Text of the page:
LUCA CIFERRI

BMW helps fill free time given by piloted cars

Luca Ciferri is associate publisher and editor of Automotive News Europe.
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Autonomous driving was the hot topic at last month's Consumer Electronics Show in Las Vegas and at the Detroit auto show. When will the first fully automated -- the so-called Level 4 cars -- be commercially available? Probably not until 2020 or 2021.

Now is the time, however, to think about what motorists will do with the extra time they have when the car is handling the driving. BMW provided a peek at the possibilities in Las Vegas. What we saw went way beyond taking a nap, checking emails, reading your favorite newspaper or magazine (hopefully the latter includes Automotive News Europe!), or watching a movie.

I tried out some of the cutting-edge interactive possibilities BMW is considering during a test drive in a 5-series self-driving prototype, which piloted itself on Las Vegas's highways in hands-free, eyes-free fully autonomous mode.

1. Checking out local attractions

A more advanced version of BMW's gesture control offered in the latest 7- and 5-series models allows the driver and front seat passenger to check out interesting looking buildings along the route.

I picked out the Las Vegas aquarium on the car's 3-D navigation map supplied by Here. By pointing at it, the car's Connected Open Mobility Cloud accessed the internet to provide me with information about the aquarium's attractions.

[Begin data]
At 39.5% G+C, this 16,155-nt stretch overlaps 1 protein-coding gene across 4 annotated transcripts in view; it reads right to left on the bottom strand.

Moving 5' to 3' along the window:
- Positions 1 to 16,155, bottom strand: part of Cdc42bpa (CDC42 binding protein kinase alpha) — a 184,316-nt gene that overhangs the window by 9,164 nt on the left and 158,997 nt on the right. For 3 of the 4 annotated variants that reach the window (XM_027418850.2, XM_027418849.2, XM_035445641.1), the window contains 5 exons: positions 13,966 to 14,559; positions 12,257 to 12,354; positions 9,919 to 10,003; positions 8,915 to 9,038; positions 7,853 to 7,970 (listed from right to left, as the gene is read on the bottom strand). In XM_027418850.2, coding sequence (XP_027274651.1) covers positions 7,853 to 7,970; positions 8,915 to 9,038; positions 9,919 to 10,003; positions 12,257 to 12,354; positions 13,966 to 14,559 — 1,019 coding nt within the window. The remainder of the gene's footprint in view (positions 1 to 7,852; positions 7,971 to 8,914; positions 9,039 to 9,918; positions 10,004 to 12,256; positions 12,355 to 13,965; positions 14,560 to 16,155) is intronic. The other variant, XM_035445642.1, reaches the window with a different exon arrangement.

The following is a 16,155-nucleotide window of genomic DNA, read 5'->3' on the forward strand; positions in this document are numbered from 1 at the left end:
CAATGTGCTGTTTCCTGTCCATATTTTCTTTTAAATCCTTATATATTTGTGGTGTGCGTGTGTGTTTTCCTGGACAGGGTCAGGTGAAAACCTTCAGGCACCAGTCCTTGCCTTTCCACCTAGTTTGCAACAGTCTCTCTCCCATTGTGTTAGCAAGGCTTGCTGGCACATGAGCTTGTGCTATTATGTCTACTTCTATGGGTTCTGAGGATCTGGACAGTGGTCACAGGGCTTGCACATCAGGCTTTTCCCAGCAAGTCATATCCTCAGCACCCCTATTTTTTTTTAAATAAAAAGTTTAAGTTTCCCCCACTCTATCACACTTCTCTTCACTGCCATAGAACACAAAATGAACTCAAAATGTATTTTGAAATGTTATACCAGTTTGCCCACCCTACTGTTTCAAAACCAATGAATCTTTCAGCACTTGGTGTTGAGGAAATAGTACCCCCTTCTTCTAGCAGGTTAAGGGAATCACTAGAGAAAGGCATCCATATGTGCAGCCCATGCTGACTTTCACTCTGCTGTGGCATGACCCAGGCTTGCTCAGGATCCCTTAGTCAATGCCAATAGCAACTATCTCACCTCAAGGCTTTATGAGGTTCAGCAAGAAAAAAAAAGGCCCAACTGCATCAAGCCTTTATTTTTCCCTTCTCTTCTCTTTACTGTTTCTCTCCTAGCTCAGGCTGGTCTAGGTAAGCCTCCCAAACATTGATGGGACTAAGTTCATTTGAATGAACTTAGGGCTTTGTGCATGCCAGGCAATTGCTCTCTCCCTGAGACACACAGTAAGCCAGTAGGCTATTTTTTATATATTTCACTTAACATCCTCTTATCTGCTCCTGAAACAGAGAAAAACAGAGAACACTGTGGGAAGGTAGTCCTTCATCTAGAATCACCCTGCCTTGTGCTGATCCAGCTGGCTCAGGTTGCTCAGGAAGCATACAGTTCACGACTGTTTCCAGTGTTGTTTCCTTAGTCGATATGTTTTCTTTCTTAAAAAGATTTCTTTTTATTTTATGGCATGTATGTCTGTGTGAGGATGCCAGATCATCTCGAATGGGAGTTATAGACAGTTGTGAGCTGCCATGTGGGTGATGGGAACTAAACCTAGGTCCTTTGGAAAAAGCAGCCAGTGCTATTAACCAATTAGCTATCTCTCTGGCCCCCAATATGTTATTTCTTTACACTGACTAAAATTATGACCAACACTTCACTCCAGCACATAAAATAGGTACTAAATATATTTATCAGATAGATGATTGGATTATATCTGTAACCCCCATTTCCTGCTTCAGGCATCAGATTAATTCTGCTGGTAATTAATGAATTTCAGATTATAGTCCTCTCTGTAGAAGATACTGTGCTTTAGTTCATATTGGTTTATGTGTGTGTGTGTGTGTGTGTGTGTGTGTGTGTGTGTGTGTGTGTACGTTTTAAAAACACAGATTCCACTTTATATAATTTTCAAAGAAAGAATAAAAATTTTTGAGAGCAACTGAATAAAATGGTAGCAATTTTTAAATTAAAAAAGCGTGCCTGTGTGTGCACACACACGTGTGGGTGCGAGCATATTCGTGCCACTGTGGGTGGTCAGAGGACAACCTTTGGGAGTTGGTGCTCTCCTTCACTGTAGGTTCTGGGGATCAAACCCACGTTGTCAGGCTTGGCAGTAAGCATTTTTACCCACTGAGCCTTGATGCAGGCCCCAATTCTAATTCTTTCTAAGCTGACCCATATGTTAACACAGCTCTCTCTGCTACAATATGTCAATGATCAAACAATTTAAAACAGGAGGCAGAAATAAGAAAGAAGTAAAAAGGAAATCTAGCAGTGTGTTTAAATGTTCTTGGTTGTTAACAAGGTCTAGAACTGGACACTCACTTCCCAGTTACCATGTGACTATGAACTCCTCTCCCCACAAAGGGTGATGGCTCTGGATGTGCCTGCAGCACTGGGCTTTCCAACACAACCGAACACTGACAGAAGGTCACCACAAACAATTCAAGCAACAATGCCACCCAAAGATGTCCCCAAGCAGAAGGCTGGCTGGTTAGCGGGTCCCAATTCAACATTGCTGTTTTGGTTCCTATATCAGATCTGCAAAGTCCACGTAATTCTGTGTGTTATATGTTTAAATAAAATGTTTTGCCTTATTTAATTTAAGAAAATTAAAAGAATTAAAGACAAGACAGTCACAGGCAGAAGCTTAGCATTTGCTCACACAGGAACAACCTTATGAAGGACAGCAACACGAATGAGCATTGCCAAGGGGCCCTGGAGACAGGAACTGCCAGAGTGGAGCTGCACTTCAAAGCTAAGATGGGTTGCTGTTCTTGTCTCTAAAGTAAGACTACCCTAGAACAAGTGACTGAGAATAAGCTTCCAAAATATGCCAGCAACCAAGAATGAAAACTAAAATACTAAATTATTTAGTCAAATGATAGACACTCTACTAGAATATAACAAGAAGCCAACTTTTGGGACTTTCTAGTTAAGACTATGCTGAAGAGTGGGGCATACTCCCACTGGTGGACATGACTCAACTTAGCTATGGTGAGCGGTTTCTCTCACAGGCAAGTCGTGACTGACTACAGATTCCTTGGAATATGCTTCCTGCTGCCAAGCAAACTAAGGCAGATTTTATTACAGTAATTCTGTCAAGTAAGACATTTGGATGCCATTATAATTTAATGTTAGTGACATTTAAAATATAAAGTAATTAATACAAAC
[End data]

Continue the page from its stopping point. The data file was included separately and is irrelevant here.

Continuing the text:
2. Booking a restaurant

The Connected Open Mobility Cloud makes your diary and address book available on all your portable devices -- including the car -- so you can keep everything organized. This means you can complete a restaurant booking that you forgot. The car's system will know from your diary what time and where you had planned to pick up a guest and you can use Microsoft's Cortana voice recognition feature to book a table at a nearby restaurant. I tried it and it worked amazingly well. The system figured out that since I had just one guest, I only needed a table for two. It came up with nearby restaurants that had availability for two diners at the scheduled time.

After you have selected a restaurant, you can have the details added to your diary, as well as having an email sent to your guest. During the demonstration, I was provided with just two choices, neither of which fit my Italian tastes (one Japanese and one Thai), but I forgave the system since it is still being tested!

3. Shopping online

The Connected Open Mobility Cloud's integration with Amazon's Prime Now fast delivery service allowed us to order some chocolates and schedule them to be delivered to our final destination. When we arrived, the chocolates were waiting for us. Since this was a demonstration, the delivery was pre-arranged, but the point was to show how the integration of various cloud services will add value to the extra time people have when the car is in autonomous mode.

Being an avid user of e-commerce, I'm sure my bank account would prefer that I keep my hands on the steering wheel rather than making purchases while on the road.

This snapshot of the potential features we will have access to during our commutes is both fascinating and frightening. It is fascinating because we will be able to do more than ever before while traveling in a piloted car, but frightening because there could be a vast amount of unprotected personal information floating around in cyberspace.

You can reach Luca Ciferri at lciferri@crain.com.

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